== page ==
The American Lutheran hymnals cite the chorale as "Trust, Guidance," based on Deuteronomy 32:4: "He is the Rock, his work is perfect: for all his ways are judgment: a God of truth and without iniquity, just and right is he." (Hymnal Cto the Lutheran Book of Worship, Marilyn Kay Stulken, Fortress Press 1981: 474).

The associated melody also is used with Stanza 1 as chorale fantasias to open Trinity Time Cantatas 98I/1 for Trinity +21, Cantata 99II/1 for Trinity +15, and 100III/1, undesignated, as well as Cantata BWV 144/3 for Septuagesima Sunday (<omne tempore>) and chorale BWV 250 (wedding opening). Two chorale cantata settings are extant: BWV 99 with stanzas 2-5 paraphrased), and BWV 100 (pure-hymn cantata, no service designation; suggested for Trinity +15 or +21. The opening elaborate chorale chorus of Cantata 99 also is used to open Cantata 100.

According to the 1687 Nordhäuser Hymnal (BCW) Rodigast wrote this hymn to cheer his friend, Severus Gastorius, precentor at Jena, who had become seriously ill. Gastorius not only recovered, but went on to write the tune for Rodigast's words, based on an earlier tune by Fabricius. Composers Johann Pachelbel, Johann Gottfried Walter and Telemann used the hymn, as well as Bach students Kellner, J. L. Krebs, Homilius, Doles, and Kirnberger, primarily as chorale preludes. The six verses speak to affirmation, confidence, good health, fidelity, comfort, and assurance.

Other melodic references are found in the early chorale prelude collections, the Orgelbüchlein No. 112, "Christian Life and Conduct" (not set), and Neumeister chorale prelude (No. 69), BWV 1116. The chorale is not found in the 1682 <Das Neu Leipziger Gesangbuch> (NLGB) but is first found in the 1690 Nürnberg Gesangbuch. The chorale is listed as a Communion hymn for Trinity +12 in the Leipzig and Dresden hymn schedules; for Trinity +21, Cantatas 98 and 100 are appropriate, according to Stiller (see Bibliography)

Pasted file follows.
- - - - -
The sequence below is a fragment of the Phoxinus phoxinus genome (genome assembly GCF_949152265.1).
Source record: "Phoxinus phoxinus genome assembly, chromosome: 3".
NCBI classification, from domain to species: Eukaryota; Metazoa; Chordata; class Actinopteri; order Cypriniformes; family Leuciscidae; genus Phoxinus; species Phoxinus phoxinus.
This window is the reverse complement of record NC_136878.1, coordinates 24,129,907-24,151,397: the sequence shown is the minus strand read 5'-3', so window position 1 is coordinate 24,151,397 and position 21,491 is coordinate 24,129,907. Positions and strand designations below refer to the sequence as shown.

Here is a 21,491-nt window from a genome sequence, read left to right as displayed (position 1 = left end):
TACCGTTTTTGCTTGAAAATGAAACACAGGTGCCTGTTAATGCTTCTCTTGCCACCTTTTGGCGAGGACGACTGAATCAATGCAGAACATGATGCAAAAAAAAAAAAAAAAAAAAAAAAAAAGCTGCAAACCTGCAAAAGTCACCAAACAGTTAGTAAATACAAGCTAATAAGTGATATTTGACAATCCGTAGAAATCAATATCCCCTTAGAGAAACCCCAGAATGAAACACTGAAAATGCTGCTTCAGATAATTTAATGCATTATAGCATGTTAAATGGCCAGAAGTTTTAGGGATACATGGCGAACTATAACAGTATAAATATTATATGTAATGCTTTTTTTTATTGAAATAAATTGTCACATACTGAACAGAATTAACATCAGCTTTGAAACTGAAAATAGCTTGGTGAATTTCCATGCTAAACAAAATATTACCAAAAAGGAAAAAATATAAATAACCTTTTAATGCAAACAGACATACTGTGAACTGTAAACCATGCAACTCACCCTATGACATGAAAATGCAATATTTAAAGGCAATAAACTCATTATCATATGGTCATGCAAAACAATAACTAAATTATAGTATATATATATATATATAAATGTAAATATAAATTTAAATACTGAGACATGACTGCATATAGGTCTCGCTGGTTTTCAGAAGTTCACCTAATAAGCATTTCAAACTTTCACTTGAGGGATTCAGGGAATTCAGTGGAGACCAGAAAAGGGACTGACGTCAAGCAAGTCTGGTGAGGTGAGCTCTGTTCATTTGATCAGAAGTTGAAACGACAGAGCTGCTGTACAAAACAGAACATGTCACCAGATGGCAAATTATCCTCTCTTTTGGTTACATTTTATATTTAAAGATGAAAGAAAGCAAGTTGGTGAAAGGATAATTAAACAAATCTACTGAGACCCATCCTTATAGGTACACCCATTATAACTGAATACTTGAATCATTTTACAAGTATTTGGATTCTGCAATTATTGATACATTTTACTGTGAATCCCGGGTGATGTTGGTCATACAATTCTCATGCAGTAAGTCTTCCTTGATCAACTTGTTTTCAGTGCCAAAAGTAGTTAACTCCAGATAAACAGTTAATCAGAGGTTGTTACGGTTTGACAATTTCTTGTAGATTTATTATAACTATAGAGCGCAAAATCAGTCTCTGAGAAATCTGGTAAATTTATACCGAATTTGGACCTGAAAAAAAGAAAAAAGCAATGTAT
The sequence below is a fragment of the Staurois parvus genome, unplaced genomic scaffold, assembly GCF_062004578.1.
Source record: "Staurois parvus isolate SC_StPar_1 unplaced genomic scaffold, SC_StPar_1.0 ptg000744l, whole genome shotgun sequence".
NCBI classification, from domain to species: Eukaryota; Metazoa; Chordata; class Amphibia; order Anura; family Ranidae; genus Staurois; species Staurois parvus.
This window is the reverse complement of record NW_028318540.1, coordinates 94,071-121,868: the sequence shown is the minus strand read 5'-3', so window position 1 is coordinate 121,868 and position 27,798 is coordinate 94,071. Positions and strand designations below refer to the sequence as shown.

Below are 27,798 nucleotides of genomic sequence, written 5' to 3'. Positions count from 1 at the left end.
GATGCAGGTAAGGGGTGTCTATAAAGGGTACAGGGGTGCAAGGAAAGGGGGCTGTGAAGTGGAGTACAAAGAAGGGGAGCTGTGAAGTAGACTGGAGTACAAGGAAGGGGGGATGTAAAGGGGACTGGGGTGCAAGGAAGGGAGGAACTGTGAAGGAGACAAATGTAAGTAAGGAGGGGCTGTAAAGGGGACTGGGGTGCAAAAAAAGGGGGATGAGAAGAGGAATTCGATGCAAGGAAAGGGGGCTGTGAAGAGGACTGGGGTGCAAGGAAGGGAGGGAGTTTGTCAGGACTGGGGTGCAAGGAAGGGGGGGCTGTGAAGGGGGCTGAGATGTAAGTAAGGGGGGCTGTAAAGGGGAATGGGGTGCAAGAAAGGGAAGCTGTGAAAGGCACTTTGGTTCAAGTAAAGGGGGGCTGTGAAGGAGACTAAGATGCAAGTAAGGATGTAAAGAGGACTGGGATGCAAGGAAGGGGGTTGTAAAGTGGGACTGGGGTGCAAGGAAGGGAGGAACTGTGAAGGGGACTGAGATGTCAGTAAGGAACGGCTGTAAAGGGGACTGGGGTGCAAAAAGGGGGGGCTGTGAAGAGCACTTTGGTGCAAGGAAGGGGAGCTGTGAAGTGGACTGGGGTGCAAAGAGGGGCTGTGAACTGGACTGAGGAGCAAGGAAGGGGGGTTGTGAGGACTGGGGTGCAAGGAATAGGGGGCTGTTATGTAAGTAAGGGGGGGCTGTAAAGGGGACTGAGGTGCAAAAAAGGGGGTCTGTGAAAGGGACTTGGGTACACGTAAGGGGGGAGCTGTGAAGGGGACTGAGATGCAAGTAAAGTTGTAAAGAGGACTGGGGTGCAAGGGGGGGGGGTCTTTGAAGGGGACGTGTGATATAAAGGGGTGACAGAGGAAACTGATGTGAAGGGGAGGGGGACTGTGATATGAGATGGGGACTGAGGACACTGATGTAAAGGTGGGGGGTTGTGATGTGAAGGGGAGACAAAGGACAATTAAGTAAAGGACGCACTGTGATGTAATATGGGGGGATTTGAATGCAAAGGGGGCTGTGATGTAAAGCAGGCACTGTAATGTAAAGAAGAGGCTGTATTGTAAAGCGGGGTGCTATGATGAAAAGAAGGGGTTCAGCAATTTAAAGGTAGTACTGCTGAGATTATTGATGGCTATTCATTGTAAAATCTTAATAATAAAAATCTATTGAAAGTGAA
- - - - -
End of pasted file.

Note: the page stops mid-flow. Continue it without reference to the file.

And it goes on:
Cycle 2 (1724)
06/11/24 Trinity +1 BWV 20, Johann Rist's 1642 chorale text, <O Ewigkeit, du Donnerwort>, is found in the 1682 Neu Leipziger Gesangbuch as No. 1006 (shortened version, 12 of 16 stanzas printed; omitting the original Stanzas 4, 7, 8, 12). The associated chorale melodies are "Wach auf, mein Geist, erhebe dich" (1642 early version) and "O Ewigkeit, du Donnerwort" (1653 later. modified version set to Rist text), attributed, respectively, to composers Johann Schop and Johann Crüger. It is not cited in Stiller.

In Cantata BWV 20, there are three chorale uses in F Major: No. 1 chorale fantasia (S.1); No. 7 (S.11[8]) "Solang ein Gott im Himmel lebt" (As long as God lives in heaven); and No. 11 (S.16[12]) "O Schwert, das durch die Seele bohrt (O sword that pierces through the soul). The closing plain chorales of both parts are the same setting with different texts. The hymn also begins Cantata BWV 60 (Trinity +24, troped chorale with aria); is found in plain chorale BWV 397 in F Major (S. 13 [9], "Wach auf, o Mensch, vom Sündenschlaf" (Wake up, O Man, from the sleep of sin), which probably was used in the <St. Mark Passion>, BWV 247/30, where the apostles sleep in the Garden of Gethsemane; and as BWV 513, Anna Magdalena 1725 Notebook No. 42 (last item, p. 121) in F Major for soprano and basso continuo in Anna Magdalena's early handwriting.